Building on previous work we analyze the option-like characteristics of investment in private equity. While the main academic focus has been on the disputed ability of this asset class to produce above-average risk-adjusted returns, our focus is on the underappreciated role played by volatility in private equity (PE) performance. Our conclusion is that PE is a much more attractive asset class (lower risk) than commonly believed.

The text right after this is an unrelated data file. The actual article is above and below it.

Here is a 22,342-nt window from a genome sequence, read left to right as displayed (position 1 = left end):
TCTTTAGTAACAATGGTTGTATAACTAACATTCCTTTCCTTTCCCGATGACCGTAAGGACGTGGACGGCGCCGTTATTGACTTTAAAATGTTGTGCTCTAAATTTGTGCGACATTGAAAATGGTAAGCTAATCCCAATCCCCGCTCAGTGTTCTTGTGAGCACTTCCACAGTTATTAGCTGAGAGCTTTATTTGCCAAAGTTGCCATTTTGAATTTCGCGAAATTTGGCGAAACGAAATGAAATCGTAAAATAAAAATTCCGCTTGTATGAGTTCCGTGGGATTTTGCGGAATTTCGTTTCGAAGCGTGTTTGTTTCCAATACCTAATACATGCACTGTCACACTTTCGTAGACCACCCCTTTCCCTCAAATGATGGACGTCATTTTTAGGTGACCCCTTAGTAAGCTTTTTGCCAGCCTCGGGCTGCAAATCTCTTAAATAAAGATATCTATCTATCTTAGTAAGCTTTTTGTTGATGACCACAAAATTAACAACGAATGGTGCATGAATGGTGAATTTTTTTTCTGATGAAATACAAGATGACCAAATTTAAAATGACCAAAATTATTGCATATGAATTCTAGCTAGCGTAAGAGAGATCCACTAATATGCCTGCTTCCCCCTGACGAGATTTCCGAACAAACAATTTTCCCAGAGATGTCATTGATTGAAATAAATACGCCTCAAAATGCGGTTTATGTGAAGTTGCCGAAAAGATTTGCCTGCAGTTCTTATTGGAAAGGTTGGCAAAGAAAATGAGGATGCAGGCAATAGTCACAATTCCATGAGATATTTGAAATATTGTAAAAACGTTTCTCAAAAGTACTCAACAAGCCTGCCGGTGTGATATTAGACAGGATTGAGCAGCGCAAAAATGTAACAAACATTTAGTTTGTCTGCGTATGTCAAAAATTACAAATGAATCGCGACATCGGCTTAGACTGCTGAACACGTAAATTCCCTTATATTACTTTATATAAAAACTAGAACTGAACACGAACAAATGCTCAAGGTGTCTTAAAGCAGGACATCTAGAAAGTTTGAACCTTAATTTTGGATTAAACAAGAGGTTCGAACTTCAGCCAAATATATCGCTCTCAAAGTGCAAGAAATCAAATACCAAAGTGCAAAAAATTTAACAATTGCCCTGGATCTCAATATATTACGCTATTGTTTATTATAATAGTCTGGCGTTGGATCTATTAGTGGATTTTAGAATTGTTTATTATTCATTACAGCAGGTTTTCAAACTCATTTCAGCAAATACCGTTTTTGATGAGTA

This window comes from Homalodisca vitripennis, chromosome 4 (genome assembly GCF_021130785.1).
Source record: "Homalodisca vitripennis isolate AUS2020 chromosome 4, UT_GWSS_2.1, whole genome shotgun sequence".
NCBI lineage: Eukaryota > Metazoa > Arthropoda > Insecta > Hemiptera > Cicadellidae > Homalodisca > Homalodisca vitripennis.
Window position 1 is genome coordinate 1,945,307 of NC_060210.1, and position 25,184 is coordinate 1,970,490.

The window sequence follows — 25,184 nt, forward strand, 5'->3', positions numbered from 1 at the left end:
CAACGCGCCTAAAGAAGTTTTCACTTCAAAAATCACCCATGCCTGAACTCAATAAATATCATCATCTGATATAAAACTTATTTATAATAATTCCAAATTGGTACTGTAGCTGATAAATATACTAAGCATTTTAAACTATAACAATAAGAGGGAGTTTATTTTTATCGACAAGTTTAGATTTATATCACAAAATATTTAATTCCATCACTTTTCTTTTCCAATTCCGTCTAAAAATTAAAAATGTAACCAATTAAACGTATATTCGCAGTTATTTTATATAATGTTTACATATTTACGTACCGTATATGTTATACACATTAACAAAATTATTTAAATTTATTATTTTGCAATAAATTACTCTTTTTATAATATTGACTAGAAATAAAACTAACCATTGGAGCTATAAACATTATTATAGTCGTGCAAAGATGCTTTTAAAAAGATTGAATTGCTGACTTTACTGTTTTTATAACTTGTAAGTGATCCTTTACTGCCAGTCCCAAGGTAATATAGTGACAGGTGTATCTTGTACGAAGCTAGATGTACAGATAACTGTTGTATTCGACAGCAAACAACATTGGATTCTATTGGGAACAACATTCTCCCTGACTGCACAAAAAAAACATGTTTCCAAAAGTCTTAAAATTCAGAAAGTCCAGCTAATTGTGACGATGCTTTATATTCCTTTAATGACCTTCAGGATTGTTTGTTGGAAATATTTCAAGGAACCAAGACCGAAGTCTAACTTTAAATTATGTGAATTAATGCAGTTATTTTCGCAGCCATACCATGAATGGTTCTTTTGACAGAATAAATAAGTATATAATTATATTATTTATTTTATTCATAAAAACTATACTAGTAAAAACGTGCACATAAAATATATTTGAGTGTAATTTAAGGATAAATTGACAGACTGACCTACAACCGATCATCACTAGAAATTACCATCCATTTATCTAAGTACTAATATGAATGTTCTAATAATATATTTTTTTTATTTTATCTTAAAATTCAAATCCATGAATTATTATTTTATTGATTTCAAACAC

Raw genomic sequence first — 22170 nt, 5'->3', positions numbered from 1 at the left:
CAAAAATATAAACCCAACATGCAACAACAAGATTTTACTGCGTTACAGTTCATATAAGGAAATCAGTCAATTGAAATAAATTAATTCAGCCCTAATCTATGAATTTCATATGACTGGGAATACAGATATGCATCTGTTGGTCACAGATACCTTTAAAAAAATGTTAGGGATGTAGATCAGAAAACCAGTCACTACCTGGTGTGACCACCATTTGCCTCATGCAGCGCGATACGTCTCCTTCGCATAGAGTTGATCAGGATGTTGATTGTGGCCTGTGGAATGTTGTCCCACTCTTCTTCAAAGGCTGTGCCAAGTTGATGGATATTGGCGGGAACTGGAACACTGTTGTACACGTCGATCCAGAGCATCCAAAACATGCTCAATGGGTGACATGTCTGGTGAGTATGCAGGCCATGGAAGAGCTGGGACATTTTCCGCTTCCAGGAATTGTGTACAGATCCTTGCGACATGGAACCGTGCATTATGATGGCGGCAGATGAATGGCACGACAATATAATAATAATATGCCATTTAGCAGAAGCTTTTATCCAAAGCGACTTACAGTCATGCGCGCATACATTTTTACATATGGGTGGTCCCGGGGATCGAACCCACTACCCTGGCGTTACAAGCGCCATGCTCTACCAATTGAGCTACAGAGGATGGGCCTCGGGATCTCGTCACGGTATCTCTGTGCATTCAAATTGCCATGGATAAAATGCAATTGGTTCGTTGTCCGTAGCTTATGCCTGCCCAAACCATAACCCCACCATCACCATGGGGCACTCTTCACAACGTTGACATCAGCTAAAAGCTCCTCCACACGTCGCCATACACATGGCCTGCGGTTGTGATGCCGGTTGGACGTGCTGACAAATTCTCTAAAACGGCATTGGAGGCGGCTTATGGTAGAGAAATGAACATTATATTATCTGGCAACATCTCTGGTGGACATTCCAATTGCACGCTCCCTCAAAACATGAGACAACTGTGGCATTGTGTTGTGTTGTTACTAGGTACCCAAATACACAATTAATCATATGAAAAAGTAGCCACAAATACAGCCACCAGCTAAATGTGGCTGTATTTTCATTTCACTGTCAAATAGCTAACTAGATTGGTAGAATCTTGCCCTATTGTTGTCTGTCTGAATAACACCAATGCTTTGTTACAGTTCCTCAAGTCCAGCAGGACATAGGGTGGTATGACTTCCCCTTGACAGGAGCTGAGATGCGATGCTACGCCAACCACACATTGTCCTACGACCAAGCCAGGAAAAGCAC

In contrast to most approaches, we focus on the influence of the options built into the private-equity investment business model primarily from the perspective of the fund manager, or General Partner (GP). As the owner of call options on the underlying investors’ capital commitments initially and later of complex put options as assets can be retained before being sold, the GP is well placed to take advantage of market volatility, particularly during bad times. We posit the existence of “negative beta” as a reason for large investors to make much bigger allocations to PE than are typical.